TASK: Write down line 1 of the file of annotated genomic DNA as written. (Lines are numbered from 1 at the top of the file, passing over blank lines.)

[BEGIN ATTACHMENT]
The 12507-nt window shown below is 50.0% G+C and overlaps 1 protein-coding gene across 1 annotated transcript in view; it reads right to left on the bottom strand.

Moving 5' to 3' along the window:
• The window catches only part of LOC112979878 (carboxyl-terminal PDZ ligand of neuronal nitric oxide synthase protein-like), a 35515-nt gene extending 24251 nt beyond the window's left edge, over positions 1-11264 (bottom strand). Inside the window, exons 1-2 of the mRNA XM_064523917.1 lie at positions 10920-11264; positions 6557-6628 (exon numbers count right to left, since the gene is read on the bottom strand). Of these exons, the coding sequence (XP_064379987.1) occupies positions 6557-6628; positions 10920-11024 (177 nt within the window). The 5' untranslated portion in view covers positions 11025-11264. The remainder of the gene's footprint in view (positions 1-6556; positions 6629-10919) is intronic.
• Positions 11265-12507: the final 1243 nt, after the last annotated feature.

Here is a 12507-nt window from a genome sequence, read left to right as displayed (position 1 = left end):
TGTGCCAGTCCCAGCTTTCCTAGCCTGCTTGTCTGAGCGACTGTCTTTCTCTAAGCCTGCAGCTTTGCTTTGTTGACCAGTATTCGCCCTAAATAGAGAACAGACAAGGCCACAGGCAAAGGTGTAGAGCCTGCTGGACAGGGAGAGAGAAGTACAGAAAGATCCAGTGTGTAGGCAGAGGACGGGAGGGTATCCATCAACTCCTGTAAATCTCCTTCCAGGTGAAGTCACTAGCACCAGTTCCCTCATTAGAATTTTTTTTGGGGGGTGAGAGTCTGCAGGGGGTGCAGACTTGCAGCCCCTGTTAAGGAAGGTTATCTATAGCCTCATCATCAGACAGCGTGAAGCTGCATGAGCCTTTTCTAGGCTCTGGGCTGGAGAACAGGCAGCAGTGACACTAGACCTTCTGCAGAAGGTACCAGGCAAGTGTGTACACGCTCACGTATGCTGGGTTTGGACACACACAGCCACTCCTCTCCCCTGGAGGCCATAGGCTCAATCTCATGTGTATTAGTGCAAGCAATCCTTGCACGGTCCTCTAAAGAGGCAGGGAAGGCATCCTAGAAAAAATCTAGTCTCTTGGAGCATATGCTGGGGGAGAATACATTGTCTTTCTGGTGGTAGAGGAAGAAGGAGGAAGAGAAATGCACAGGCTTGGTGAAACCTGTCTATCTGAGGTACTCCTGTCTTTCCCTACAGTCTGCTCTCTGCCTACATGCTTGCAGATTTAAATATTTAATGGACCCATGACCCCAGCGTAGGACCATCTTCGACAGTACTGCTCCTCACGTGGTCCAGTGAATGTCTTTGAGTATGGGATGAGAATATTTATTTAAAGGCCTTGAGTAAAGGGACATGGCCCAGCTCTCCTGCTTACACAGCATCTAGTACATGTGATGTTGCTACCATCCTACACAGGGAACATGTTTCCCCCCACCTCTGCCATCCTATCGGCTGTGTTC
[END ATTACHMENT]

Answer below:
The 12507-nt window shown below is 50.0% G+C and overlaps 1 protein-coding gene across 1 annotated transcript in view; it reads right to left on the bottom strand.